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This question already has an answer here:

What's the shortest way to see how many full days have passed between two dates? Here's what I'm doing now.

math.floor((b - a).total_seconds()/float(86400))

marked as duplicate by Ciro Santilli 新疆改造中心法轮功六四事件, Bhargav Rao python Dec 9 '15 at 8:57

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  • 1
    It's just two dates, or do they also include time information? – Sven Marnach Nov 24 '11 at 14:16
  • 1
    Ah — see also stackoverflow.com/questions/151199/… – Paul D. Waite Nov 24 '11 at 14:20
  • date1 = date(2018,7,3) date2 = date(2018,9,29) days = (date2-date1).days # days are already here print("Total weeks {} and days {}".format(days//7, days%7)); – Rajeev Singla Jul 4 '18 at 5:50
213

Assuming you’ve literally got two date objects, you can subtract one from the other and query the resulting timedelta object for the number of days:

>>> from datetime import date
>>> a = date(2011,11,24)
>>> b = date(2011,11,17)
>>> a-b
datetime.timedelta(7)
>>> (a-b).days
7

And it works with datetimes too — I think it rounds down to the nearest day:

>>> from datetime import datetime
>>> a = datetime(2011,11,24,0,0,0)
>>> b = datetime(2011,11,17,23,59,59)
>>> a-b
datetime.timedelta(6, 1)
>>> (a-b).days
6
  • 2
    Coolness. Somehow I always assumed "days" refers to just the day portion of the difference. So for example difference between 2010 and 2011 would be 0 days and 1 year, but turns out it does report 365 days as I wanted. – Bemmu Nov 25 '11 at 10:03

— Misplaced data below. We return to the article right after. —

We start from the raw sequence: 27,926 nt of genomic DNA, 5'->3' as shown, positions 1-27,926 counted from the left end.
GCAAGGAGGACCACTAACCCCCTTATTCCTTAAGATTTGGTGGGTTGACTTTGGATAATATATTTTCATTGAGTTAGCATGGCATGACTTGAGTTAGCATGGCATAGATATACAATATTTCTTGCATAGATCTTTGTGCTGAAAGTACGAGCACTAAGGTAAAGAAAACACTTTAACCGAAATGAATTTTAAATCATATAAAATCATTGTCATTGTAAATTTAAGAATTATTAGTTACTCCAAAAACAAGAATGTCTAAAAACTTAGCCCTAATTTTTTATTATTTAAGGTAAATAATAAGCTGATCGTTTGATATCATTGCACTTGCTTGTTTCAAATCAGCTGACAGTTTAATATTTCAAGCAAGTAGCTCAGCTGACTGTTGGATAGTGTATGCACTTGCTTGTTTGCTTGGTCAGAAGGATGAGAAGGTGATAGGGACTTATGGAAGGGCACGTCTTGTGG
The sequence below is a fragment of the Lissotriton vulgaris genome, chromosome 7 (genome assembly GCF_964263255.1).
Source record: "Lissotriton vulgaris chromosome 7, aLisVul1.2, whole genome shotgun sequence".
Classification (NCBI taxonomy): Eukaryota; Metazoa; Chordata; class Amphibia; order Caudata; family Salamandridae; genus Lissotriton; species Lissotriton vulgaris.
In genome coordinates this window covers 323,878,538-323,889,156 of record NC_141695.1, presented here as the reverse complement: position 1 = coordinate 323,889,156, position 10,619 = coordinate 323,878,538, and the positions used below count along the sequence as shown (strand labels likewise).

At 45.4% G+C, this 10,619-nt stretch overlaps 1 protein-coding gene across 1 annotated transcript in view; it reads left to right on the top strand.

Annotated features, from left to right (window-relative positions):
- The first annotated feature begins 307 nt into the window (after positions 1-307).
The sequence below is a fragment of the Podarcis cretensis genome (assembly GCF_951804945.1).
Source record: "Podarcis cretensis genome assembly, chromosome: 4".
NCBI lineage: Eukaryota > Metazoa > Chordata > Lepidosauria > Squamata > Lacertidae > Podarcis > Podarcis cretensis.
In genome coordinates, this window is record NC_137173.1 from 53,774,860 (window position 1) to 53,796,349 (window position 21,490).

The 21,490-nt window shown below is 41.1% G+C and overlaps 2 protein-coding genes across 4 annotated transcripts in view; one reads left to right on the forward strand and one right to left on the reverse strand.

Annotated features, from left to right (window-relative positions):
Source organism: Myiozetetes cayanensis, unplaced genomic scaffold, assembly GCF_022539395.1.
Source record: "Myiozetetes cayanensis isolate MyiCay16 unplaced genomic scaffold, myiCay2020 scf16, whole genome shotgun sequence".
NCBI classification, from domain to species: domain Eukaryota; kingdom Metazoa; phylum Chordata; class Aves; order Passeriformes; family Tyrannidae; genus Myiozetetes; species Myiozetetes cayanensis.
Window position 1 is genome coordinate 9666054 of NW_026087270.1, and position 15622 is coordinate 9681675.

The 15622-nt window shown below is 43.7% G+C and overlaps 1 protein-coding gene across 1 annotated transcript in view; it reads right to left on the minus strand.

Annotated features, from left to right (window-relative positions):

• 1
    @Bemmu: ah yes — I think timedelta doesn’t report any unit longer than days (although I could be wrong). – Paul D. Waite Nov 25 '11 at 11:28
35

Do you mean full calendar days, or groups of 24 hours?

For simply 24 hours, assuming you're using Python's datetime, then the timedelta object already has a days property:

days = (a - b).days

For calendar days, you'll need to round a down to the nearest day, and b up to the nearest day, getting rid of the partial day on either side:

roundedA = a.replace(hour = 0, minute = 0, second = 0, microsecond = 0)
roundedB = b.replace(hour = 0, minute = 0, second = 0, microsecond = 0)
days = (roundedA - roundedB).days
  • 3
    good spot with the difference in calender days vs 24 hours. One question is why do you add 1 day. I think the above works perfectly without it. – Matt Alcock Jun 18 '13 at 15:10
  • That's the check for calendar days. Say A is 2013-06-18 at 16:00 and B is 2013-06-19 at 02:00; one calendar day has passed, yet (B - A).days would return zero because the delta is only 10 hours. – DNS Jun 18 '13 at 19:13
  • That's the point I'm making DNS your code returns 2 because you have added another day. Without adding 1 day it returns 1. Why add a day? – Matt Alcock Jun 20 '13 at 13:51
  • See new answer with adjusted code. – Matt Alcock Jun 20 '13 at 14:09
  • Sorry, you're right; I don't know why I did that. Updated. – DNS Jun 20 '13 at 14:37
6

Try:

(b-a).days

I tried with b and a of type datetime.date.

5

Referencing my comments on other answers. This is how I would work out the difference in days based on 24 hours and calender days. the days attribute works well for 24 hours and the function works best for calendar checks.

from datetime import timedelta, datetime

def cal_days_diff(a,b):

    A = a.replace(hour = 0, minute = 0, second = 0, microsecond = 0)
    B = b.replace(hour = 0, minute = 0, second = 0, microsecond = 0)
    return (A - B).days

if __name__ == '__main__':

    x = datetime(2013, 06, 18, 16, 00)
    y = datetime(2013, 06, 19, 2, 00)

    print (y - x).days          # 0
    print cal_days_diff(y, x)   # 1 

    z = datetime(2013, 06, 20, 2, 00)

    print (z - x).days          # 1
    print cal_days_diff(z, x)   # 2 
  • 1
    It should be (B - A).days to get the accurate diff – Roel Oct 31 '18 at 15:33

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